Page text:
Yubico Partnership — Simple and Secure 2FA Hardware Authenticators
If you don’t already know, Yubico is the company which sells the leading hardware 2FA (two factor authentication). I’ve been using their compact USB hardware key manager for several years which adds additional security for Windows login as well as protecting my Lastpass, Facebook, Twitter and Google accounts. As the Yubico team mentioned on stage, a study was recently released and concluded that hardware 2FA solutions were the only proven way to prevent remote hacking, whereas other methods (SMS, email, Google Authenticator, Authy, etc) were all compromised to some extent. Let’s just say that they are very secure.
Hardware wallets aren’t a new thing in the blockchain and crypto space. Teams such as Trezor, Ledger and the upcoming Metro wallet from EOS New York are all competitors in the same space.
Dan Larimer correctly points out that in the future most users may never see their private keys, which I believe is true and a very good thing. Many (mostly Bitcoin Maximalists) believe the opposite and that all users should become familiar with and manage all their private keys. While ideal, this doesn’t seem to resonate with the user’s actual desires and doesn’t end up as best practice.
I can remember talk of Yubikey support in EOS ~1.4 or so, but it hadn’t caught much attention since. A professional partnership between B1 and Yubico as well as tight integration to allow for the Yubikey to manage EOS keys and directly allow users to sign transactions as simple as pressing a button on a USB key will add both simplification and security for end users. Two things desperately missing from most blockchain user experience.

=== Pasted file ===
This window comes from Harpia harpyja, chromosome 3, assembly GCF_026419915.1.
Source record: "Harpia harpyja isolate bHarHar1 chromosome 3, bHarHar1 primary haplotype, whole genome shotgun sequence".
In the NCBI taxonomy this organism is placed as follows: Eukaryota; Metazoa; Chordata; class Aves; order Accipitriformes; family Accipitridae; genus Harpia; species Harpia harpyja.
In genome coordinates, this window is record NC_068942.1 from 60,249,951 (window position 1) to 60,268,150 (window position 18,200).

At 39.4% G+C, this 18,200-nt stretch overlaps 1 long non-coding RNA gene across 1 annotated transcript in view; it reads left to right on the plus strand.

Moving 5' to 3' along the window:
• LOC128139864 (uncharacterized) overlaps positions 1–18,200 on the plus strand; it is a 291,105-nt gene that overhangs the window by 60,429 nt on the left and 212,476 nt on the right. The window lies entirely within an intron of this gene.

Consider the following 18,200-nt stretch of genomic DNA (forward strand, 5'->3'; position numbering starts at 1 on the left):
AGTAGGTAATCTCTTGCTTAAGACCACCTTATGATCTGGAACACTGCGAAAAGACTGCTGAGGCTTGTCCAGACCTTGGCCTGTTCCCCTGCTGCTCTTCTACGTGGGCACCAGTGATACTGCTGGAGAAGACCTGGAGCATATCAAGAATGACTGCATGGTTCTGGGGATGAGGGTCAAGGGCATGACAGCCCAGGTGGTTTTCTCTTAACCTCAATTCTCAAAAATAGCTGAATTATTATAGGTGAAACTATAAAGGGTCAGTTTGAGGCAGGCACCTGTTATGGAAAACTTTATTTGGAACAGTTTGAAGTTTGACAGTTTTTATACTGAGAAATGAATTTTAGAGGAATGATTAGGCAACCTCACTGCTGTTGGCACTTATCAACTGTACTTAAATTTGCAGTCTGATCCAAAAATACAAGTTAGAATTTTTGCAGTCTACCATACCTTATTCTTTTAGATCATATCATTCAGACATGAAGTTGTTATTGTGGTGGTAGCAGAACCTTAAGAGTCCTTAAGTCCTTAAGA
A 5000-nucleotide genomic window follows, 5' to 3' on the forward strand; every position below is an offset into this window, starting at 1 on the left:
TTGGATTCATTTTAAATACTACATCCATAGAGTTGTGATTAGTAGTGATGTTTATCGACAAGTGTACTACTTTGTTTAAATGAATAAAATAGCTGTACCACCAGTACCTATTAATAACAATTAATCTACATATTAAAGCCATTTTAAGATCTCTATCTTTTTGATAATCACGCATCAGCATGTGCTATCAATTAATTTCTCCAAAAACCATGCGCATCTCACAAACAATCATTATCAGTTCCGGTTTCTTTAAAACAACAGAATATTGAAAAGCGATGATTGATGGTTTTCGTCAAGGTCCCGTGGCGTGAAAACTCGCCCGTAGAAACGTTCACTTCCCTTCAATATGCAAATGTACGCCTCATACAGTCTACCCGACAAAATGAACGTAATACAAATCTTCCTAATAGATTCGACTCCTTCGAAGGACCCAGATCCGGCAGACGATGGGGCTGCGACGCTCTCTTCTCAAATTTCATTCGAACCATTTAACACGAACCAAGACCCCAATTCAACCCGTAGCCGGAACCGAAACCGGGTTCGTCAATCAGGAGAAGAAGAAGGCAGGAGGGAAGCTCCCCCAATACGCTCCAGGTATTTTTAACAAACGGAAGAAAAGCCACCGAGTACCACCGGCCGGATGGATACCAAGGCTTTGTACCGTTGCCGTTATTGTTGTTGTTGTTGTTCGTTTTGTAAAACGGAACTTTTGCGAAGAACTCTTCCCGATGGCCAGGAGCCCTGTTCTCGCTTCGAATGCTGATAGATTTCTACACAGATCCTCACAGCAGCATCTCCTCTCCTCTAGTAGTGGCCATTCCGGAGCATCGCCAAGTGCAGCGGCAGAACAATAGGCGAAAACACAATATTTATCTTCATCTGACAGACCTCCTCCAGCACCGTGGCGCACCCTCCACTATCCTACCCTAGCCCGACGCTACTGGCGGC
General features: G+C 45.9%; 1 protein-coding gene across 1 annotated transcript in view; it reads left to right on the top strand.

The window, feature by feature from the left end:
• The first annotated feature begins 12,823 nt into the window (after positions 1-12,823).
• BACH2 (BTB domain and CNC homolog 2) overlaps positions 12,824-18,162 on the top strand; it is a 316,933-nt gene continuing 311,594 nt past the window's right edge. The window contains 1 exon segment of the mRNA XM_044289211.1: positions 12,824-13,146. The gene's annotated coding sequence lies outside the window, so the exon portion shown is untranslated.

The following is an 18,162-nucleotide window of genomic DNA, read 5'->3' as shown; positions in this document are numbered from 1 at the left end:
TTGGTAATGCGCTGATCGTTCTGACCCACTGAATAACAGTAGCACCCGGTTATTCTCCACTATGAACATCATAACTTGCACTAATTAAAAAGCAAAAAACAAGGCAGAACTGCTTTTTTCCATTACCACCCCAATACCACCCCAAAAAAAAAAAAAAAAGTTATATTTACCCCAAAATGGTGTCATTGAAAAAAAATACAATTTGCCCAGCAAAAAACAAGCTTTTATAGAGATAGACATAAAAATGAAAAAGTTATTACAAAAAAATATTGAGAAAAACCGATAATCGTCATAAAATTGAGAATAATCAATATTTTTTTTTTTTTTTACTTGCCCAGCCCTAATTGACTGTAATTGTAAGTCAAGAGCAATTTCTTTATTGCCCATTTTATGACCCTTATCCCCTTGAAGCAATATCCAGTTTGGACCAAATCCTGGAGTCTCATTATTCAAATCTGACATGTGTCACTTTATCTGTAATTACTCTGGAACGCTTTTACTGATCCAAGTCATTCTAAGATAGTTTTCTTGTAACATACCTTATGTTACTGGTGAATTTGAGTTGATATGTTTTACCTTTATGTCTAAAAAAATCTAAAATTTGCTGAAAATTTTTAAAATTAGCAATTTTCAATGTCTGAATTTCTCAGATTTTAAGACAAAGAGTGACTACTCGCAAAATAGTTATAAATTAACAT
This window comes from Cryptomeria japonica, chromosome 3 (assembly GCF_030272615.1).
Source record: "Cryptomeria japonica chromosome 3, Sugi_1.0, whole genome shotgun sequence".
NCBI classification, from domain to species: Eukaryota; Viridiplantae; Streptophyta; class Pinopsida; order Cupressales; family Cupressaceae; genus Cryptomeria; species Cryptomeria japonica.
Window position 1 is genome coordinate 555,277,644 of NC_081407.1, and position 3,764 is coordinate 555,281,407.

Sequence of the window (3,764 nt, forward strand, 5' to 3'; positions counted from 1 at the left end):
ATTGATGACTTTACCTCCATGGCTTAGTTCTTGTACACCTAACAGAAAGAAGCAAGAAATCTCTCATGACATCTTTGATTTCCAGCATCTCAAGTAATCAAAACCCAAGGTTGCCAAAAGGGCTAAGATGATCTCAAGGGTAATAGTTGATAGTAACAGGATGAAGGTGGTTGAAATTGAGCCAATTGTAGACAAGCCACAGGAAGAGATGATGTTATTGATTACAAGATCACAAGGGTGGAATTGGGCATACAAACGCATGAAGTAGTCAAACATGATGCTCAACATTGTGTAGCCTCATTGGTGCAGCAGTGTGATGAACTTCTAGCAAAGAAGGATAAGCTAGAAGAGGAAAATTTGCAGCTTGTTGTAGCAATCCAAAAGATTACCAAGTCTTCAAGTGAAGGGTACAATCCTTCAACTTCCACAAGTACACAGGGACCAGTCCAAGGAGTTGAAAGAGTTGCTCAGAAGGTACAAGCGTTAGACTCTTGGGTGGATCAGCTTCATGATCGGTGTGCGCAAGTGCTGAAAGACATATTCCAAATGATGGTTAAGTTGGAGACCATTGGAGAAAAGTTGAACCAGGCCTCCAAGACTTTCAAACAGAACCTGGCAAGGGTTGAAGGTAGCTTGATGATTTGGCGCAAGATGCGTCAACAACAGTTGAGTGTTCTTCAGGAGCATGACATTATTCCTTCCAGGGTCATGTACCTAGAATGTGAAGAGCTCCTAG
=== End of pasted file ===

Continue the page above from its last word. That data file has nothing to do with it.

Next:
I couldn’t close this section without mentioning WebAuthn. It’s basically a new authentication standard currently being adopted and many believe it will soon become very popular. The Yubikey partnership is expected to eventually allow EOS token holders the ability to sign for their blockchain transactions by pressing the button and using the Yubikey. I grabbed the following information from this blog post and I highly recommend you read it. Looks like multisig may become a lot more user friendly soon.
What’s WebAuthn All About?
Two-factor authentication (2FA) is something everyone likely is becoming increasingly familiar with. In security, authentication requires one or more of the following:
- Something you know, like a password.
- Something you have, like a cryptographic token or officially issued ID card.
- Something you are, like a person with a specific fingerprint or retinal pattern.
EOS 2.0 and EOS VM — Developed for EOS Smart Contracts
Dan retook the stage to get a bit nerdy for us nerds in the crowd. He explained how EOS 2.0 and the new purpose built EOS VM would increase the processing speed of EOSIO by another 6x, bringing it to a total of 12x faster since launching only a year ago. Until now, EOS used a general purpose built WASM Virtual Machine which had much slower execution speeds. With EOS VM, Smart Contracts would run much quicker and require less resources. Of course this is great news for developers and could carry quite a bit of significance as blockchain developers understand the growing completeness of the EOSIO dev environment. Dan is obviously making large strides to lure Ethereum developers into the EOS ecosystem. Game on.
Voice.com — Blockchain Social Media and Identity Layer
Since I interviewed a founding member of Steemit Inc back in the Summer of 2016, I had been obsessed with the idea that there was finally a blockchain that “ran in the background”. Most users of the Steem blockchain hadn’t a clue about the technical mechanics of how the Steem blockchain worked and I remained impressed throughout 2017 until Dan left and much of the vision and development ceased. That said, I’ve been looking forward to “Steem 2.0” and all the improvements that I was sure Dan would have figured out in the next iteration.